In November 2004, Ackles, a chiropractor by trade, was elected coroner. At that time, Linehan and Alfarena Ballew, an African-American deputy coroner, both sought the position of chief deputy coroner. Ackles chose Linehan for the job because he was currently serving as the interim chief deputy, and Ackles wanted to maintain continuity in the office. Ackles and Linehan were sworn in as coroner and chief deputy coroner, respectively, in January 2005.

Soon after, Ackles met with Linehan to discuss his (Ackles') agenda. During their conversation, Ackles said that he "really needed to find a way to get more African-Americans into the Coroner's Office," especially as deputies. Ackles asked Linehan to determine how to execute this plan. Linehan contacted the city's legal office and learned that deputy coroners could not be removed without cause. Nevertheless, a city/county council member who had been on Ackles' campaign committee regularly sent Linehan resumes and encouraged him to hire more African-American staff.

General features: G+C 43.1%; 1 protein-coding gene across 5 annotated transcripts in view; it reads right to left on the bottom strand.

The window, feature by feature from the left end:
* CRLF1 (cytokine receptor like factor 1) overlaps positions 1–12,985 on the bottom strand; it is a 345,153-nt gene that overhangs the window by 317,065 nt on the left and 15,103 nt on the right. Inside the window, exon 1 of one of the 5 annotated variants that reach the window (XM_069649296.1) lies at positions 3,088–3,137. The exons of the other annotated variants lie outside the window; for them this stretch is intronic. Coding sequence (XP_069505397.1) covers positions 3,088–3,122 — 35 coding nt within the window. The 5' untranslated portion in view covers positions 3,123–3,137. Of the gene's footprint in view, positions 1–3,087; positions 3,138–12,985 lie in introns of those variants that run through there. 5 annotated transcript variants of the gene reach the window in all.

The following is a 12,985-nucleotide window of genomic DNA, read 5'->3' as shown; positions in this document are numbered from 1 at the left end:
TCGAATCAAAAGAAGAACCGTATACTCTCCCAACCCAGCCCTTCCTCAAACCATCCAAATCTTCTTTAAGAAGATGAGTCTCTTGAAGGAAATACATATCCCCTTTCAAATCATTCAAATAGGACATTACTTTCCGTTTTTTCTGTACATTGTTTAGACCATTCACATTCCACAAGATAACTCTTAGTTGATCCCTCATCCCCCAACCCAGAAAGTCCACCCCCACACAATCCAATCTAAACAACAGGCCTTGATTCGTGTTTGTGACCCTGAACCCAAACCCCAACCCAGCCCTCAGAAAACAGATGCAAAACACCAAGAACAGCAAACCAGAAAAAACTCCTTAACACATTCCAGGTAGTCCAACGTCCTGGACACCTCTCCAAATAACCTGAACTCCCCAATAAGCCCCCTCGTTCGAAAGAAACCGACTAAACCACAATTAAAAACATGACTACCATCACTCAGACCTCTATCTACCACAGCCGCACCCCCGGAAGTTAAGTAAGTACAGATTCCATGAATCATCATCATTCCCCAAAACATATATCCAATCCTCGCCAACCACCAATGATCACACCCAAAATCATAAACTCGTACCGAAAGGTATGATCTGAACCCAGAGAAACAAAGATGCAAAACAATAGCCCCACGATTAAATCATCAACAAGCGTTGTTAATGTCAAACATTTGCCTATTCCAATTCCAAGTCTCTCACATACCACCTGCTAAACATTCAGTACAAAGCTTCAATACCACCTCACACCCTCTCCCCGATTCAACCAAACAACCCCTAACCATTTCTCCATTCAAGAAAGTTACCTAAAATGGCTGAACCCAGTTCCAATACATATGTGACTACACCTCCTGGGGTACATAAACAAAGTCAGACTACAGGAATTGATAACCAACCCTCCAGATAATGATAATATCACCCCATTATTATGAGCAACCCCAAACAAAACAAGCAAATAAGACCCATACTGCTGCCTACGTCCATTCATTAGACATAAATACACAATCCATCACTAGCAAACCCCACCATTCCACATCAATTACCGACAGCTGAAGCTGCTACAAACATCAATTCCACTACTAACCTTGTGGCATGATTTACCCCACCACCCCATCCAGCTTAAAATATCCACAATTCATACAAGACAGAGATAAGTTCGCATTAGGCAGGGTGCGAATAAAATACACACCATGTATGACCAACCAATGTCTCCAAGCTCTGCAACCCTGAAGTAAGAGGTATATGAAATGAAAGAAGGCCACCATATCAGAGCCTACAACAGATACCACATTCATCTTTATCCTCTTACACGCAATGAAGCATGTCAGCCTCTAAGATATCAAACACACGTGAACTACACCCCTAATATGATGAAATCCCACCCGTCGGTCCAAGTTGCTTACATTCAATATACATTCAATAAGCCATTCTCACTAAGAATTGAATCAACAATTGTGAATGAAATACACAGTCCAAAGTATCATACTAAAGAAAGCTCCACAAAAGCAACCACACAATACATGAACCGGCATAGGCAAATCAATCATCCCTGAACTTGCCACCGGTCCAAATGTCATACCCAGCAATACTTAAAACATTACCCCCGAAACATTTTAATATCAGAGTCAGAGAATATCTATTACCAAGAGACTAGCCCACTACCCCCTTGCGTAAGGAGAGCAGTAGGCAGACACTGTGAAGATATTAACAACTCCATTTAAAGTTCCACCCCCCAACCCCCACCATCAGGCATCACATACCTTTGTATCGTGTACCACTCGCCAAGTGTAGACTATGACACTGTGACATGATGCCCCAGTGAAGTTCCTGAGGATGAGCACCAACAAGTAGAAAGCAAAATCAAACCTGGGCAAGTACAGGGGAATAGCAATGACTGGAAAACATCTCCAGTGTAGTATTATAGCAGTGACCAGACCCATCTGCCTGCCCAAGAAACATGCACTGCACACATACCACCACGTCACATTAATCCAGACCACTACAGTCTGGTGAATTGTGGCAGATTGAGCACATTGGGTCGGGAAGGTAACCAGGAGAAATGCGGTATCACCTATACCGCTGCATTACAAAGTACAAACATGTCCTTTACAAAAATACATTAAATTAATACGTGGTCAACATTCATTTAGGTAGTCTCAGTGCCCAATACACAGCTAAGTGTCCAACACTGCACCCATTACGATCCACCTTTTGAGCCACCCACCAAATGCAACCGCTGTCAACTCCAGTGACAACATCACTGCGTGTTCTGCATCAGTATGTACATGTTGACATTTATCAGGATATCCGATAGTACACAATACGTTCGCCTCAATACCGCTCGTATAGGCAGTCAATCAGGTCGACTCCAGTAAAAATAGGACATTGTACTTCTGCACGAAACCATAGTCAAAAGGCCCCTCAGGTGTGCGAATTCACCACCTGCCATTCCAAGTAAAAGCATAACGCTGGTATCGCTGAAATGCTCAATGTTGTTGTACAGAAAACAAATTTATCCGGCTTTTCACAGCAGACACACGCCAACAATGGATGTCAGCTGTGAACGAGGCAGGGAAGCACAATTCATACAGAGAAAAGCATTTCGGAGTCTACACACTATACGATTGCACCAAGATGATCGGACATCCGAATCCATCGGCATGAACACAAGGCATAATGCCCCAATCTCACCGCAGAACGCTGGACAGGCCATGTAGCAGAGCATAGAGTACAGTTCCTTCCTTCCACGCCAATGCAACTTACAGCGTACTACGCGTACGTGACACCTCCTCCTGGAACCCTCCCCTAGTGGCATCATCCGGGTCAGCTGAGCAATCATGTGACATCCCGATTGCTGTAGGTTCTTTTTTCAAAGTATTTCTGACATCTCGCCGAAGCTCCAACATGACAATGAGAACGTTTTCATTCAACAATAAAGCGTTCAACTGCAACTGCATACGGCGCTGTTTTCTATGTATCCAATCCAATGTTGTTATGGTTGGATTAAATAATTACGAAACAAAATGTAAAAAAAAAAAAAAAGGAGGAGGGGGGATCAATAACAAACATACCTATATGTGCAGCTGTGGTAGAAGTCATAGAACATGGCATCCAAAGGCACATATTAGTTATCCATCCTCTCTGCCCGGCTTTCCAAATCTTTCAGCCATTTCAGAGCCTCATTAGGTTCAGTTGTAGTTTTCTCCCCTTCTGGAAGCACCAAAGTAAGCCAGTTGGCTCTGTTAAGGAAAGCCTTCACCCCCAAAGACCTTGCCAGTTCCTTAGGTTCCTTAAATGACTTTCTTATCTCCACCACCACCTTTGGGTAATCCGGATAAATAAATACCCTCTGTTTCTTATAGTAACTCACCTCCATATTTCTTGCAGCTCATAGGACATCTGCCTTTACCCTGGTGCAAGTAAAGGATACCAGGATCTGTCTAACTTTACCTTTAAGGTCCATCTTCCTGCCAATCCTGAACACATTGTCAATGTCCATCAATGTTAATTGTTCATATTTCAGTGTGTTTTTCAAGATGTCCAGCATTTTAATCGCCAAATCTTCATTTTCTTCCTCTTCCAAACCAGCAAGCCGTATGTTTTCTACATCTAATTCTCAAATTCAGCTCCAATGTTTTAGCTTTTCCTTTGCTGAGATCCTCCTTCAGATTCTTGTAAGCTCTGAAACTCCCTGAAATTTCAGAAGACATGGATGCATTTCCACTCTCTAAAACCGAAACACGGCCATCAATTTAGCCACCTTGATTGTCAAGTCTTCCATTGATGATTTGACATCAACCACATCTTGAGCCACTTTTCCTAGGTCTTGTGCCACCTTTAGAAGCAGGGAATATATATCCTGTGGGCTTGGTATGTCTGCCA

In February 2005, Ackles was informed about a salary increase for Linehan's position. Ackles later testified that he had not been told about the raise previously. Linehan testified, however, that Ackles had reviewed the budget and approved of the raise, which Linehan had proposed while serving as the interim chief deputy coroner.

In March 2005, Linehan recommended the termination of a white deputy coroner, Bill Morris. Morris had been disciplined by the previous chief deputy coroner and recently suspended for failing to properly handle and preserve key evidence from a crime scene in a case involving the FBI. Ackles agreed with the recommendation at the time but later testified that he could not clearly recall the specific incident prompting Morris' firing. When asked whether such conduct could warrant termination, however, Ackles agreed that it could.